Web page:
The discussion about deep-sea mining has virtually solely centered on the environmental consequences: However, now some opponents of deep-sea mining claim that it would be more than simply environmentally disastrous, demonstrating how no section of the Earth’s surface will be left untouched by industrial appetites. They also claim it’s a lousy investment.
Deep-sea mining is a unique task since it involves running intricate gear in corrosive salt water at near-freezing temperatures and hundreds of pounds per square inch of pressure. It is an incredibly hostile environment
The Metals Company, which wants to quarry polymetallic nodules: egg-sized rocks containing cobalt, nickel, manganese, copper, and other metals, has stated that their first project would extract $13.1 billion in metals, is not mentioning the $7.1 billion it will cost to recover them. History shows every major ocean-based capital expenditure project in oil and gas has invariably gone over budget.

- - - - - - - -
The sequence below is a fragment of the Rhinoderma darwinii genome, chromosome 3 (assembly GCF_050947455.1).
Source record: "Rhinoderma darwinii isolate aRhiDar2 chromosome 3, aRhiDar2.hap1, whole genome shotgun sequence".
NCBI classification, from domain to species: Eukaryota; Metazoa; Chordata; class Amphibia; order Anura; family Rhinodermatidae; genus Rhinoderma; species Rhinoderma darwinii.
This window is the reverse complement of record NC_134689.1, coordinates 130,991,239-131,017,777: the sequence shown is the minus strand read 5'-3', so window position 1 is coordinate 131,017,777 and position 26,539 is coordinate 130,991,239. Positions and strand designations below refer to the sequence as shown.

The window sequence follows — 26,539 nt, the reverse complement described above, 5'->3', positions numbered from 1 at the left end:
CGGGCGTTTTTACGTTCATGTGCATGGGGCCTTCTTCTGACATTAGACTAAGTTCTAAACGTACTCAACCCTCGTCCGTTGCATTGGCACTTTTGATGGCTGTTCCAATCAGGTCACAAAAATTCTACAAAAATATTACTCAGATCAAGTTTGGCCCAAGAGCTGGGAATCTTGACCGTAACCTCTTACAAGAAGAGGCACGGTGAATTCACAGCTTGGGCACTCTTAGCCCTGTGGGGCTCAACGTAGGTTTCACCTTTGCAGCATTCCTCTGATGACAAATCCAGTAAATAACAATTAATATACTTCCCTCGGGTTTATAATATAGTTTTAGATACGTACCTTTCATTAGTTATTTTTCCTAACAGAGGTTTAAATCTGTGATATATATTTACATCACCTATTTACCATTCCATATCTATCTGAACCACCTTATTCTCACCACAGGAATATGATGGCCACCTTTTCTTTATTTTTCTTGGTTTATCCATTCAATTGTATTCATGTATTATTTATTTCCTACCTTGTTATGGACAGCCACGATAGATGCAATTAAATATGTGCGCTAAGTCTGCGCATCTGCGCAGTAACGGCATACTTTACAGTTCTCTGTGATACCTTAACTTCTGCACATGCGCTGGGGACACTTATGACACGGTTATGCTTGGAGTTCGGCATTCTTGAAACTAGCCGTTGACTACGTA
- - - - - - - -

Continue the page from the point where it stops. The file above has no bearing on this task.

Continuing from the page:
The Metals Company, which for all its aggressiveness has a share price that hovers around $1 has recently lost the confidence of shipping giant Maersk, which had been one of their main investors.
Aside from the practical difficulties, the problem of culpability looms. Mining, according to researchers, might impair the deep sea’s carbon sequestration capability by disturbing deep-sea food webs and microbial ecosystems.
It is also feasible that these changes, together with mining-induced sediment plumes, will have far-reaching consequences for commercial fisheries. Could corporations or investors be held accountable for this? It’s unknown, but it’s a possibility—and that uncertainty should be considered into deep-sea mining economics.
Furthermore, as batteries become simpler to recycle, demand for cobalt and nickel may diminish; new battery chemistries that employ cheap, ubiquitous metals like iron, sulfur, and sodium are fast becoming more advanced.
Half of all new Teslas already contain nickel- and cobalt-free batteries, and if that trend continues the demand for—and price of—deep-sea metals would plummet. The likelihood of battery-industry change raises a troubling possibility: that deep-sea ecosystems could be destroyed for metals that will only be needed for a few more years.
“Economics and costs are a huge risk.”
Reference- National Geographic, UN website, Vox, The Metals Company website, Nautilus